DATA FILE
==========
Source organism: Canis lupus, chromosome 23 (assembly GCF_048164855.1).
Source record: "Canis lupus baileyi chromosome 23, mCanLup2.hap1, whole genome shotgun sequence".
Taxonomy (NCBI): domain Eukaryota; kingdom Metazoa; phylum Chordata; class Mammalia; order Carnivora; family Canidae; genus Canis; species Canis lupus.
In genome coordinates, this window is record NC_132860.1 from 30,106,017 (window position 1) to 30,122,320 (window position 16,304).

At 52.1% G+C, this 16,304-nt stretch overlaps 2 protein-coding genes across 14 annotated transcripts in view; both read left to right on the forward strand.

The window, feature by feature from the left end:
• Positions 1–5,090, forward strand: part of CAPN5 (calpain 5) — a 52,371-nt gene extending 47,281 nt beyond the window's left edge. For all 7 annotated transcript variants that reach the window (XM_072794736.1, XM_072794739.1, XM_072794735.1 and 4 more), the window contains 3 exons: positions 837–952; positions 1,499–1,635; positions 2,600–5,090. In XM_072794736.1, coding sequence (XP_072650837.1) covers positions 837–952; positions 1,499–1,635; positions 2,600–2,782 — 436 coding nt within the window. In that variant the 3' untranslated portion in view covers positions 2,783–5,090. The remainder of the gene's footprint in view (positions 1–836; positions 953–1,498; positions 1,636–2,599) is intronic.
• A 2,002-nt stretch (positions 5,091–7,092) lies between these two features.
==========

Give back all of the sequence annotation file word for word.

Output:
Source organism: Canis lupus, chromosome 23 (assembly GCF_048164855.1).
Source record: "Canis lupus baileyi chromosome 23, mCanLup2.hap1, whole genome shotgun sequence".
Taxonomy (NCBI): domain Eukaryota; kingdom Metazoa; phylum Chordata; class Mammalia; order Carnivora; family Canidae; genus Canis; species Canis lupus.
In genome coordinates, this window is record NC_132860.1 from 30,106,017 (window position 1) to 30,122,320 (window position 16,304).

At 52.1% G+C, this 16,304-nt stretch overlaps 2 protein-coding genes across 14 annotated transcripts in view; both read left to right on the forward strand.

The window, feature by feature from the left end:
• Positions 1–5,090, forward strand: part of CAPN5 (calpain 5) — a 52,371-nt gene extending 47,281 nt beyond the window's left edge. For all 7 annotated transcript variants that reach the window (XM_072794736.1, XM_072794739.1, XM_072794735.1 and 4 more), the window contains 3 exons: positions 837–952; positions 1,499–1,635; positions 2,600–5,090. In XM_072794736.1, coding sequence (XP_072650837.1) covers positions 837–952; positions 1,499–1,635; positions 2,600–2,782 — 436 coding nt within the window. In that variant the 3' untranslated portion in view covers positions 2,783–5,090. The remainder of the gene's footprint in view (positions 1–836; positions 953–1,498; positions 1,636–2,599) is intronic.
• A 2,002-nt stretch (positions 5,091–7,092) lies between these two features.